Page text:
Whether you are a beginner or veteran gardener, one of the most exciting tasks of the growing season is the yearly (or seasonal) trip to the local gardening store. If your children are old enough to help with the garden, they are old enough to accompany you to the gardening store as there is no time like the present to install a love of nature in a youngster.
For some reason, everyone loves seed packets. Young or old, busy or bored, you’ll find people at the gardening store looking at seed packets. To children especially, there always seems to be so many packets of flowers and vegetables. The pictures on the packets are always so colorful and pretty, and the vegetables look good enough for even a toddler to admire and eat.
For adults, information on the seed packet includes where and when to plant, optimal planting conditions, planting weeks, and pictures on the packet that entice a gardener to grow what appears to be the world’s biggest and most brilliant vegetables and flowers.
You’ll find farmers and dads at the big barrels of bulk seeds with a large metal scoop behind a plastic hinged lid. Kids look at the barrels as though the goodies hidden behind the plastic are candy; new gardeners look at all the barrels with puzzlement, because to them, all seeds seem to look the same.
It’s only when you look on the wall that you notice the names of all the different grass seeds because alas, there is more than one kind, and they are not all the same. Wouldn’t life be easier if there was a universally accepted grass seed and everyone’s grass was as plush and green as their neighbor’s? There are at least 10 different types of grass representing different parts of the country. The neighborhood gardening store is obviously going to sell grasses that are indigenous to their growing area.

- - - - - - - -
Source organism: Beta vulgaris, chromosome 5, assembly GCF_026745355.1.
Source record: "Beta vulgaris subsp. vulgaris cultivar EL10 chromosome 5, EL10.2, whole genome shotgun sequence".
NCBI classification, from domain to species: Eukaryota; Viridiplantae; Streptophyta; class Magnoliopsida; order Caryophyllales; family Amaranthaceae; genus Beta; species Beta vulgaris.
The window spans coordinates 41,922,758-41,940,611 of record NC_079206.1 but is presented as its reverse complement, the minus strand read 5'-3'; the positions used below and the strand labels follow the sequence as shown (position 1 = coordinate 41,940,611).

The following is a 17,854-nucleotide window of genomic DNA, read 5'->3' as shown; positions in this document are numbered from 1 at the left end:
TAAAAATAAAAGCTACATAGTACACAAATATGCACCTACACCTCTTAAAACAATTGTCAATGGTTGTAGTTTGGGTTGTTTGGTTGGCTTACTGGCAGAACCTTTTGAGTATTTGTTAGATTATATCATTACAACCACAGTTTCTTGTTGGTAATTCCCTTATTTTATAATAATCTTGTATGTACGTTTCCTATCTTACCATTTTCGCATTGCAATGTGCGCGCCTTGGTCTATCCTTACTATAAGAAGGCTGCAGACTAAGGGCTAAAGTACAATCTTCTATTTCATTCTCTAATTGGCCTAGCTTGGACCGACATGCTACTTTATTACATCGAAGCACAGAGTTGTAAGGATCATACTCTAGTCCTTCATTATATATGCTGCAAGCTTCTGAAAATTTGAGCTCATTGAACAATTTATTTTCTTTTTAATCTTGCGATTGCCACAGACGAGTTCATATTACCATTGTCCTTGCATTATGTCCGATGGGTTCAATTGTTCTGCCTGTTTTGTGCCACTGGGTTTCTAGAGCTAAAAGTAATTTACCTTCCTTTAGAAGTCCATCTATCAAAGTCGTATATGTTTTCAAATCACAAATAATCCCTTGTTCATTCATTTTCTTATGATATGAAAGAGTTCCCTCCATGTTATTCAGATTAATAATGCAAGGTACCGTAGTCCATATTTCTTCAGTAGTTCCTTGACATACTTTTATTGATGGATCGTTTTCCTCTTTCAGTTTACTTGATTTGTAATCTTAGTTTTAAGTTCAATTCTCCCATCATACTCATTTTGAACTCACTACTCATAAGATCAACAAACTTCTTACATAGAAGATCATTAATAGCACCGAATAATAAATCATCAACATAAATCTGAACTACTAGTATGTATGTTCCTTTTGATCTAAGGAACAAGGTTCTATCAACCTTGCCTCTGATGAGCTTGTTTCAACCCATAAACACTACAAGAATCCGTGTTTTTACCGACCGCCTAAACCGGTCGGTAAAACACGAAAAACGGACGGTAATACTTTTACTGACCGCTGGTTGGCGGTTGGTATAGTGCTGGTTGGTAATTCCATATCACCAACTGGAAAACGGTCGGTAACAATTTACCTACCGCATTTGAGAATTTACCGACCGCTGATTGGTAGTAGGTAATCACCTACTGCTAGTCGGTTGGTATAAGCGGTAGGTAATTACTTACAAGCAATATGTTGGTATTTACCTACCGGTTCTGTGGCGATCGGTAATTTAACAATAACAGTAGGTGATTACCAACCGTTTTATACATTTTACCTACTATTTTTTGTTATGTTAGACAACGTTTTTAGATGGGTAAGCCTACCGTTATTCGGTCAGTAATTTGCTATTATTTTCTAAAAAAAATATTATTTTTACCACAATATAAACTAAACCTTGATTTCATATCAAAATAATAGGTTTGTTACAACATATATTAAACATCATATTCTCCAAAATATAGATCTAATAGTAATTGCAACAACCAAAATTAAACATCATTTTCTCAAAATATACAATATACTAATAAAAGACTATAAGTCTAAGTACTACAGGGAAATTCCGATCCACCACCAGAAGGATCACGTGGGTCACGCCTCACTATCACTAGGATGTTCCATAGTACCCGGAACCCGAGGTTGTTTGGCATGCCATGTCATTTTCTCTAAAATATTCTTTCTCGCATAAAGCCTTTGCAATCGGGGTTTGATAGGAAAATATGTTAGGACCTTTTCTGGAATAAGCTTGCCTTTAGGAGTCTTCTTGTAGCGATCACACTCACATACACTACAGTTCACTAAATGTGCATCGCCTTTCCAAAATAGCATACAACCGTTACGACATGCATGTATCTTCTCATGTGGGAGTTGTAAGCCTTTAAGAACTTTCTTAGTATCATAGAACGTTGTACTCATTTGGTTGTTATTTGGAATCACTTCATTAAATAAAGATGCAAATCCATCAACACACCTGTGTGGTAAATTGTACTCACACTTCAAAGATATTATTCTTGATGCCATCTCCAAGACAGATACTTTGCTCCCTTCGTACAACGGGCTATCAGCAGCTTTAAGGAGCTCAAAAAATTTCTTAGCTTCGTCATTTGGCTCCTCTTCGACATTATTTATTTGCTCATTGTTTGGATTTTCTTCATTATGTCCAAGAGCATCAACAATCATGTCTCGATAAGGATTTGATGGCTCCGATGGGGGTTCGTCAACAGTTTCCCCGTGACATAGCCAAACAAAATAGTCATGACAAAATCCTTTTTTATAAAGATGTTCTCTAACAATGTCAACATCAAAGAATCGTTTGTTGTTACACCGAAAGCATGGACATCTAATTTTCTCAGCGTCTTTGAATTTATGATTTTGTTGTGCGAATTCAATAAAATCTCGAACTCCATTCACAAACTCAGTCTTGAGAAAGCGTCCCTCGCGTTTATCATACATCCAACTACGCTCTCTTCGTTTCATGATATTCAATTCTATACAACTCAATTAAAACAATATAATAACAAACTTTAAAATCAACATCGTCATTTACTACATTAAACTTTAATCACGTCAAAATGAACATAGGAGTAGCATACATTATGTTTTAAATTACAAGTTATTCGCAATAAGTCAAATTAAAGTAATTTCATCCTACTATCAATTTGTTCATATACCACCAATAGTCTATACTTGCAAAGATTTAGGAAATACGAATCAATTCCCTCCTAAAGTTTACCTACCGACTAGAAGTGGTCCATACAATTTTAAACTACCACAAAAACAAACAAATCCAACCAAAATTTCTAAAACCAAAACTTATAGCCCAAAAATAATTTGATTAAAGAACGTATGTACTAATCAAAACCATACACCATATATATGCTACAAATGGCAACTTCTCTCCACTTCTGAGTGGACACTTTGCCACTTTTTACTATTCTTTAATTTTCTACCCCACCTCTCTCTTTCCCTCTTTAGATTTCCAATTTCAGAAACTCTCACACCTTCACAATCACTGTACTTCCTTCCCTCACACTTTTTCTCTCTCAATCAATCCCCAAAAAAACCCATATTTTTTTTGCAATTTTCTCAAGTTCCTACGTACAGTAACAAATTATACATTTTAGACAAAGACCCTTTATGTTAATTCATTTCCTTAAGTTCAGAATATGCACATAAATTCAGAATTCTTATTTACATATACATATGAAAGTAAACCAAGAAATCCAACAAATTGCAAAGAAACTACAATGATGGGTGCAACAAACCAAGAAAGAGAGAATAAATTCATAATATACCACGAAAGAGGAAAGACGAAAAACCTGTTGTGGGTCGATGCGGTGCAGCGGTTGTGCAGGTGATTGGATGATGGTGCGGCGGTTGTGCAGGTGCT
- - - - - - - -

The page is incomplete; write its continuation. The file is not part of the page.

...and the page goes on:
But, there are more than a few barrels holding bulk seeds. In addition to grass, vegetables seeds are sold in bulk; carrots, turnips, clover, and other produce that can be spread in large farming areas (i.e. strawberries, blueberries, etc.) are found in those barrels. More than one homeowner has spread what he thought to be grass seeds on his newly raked and fertilized front yard only to find he has a nice crop of carrots popping up.
Looking and buying seeds at the gardening store can be fun. However, the new homeowner or weekend gardener should take the time and energy to ensure they are purchasing the right seed for their planting needs. Seeds aren’t expensive, but having to reseed an incorrectly planted lawn can be a waste of time, energy, and money.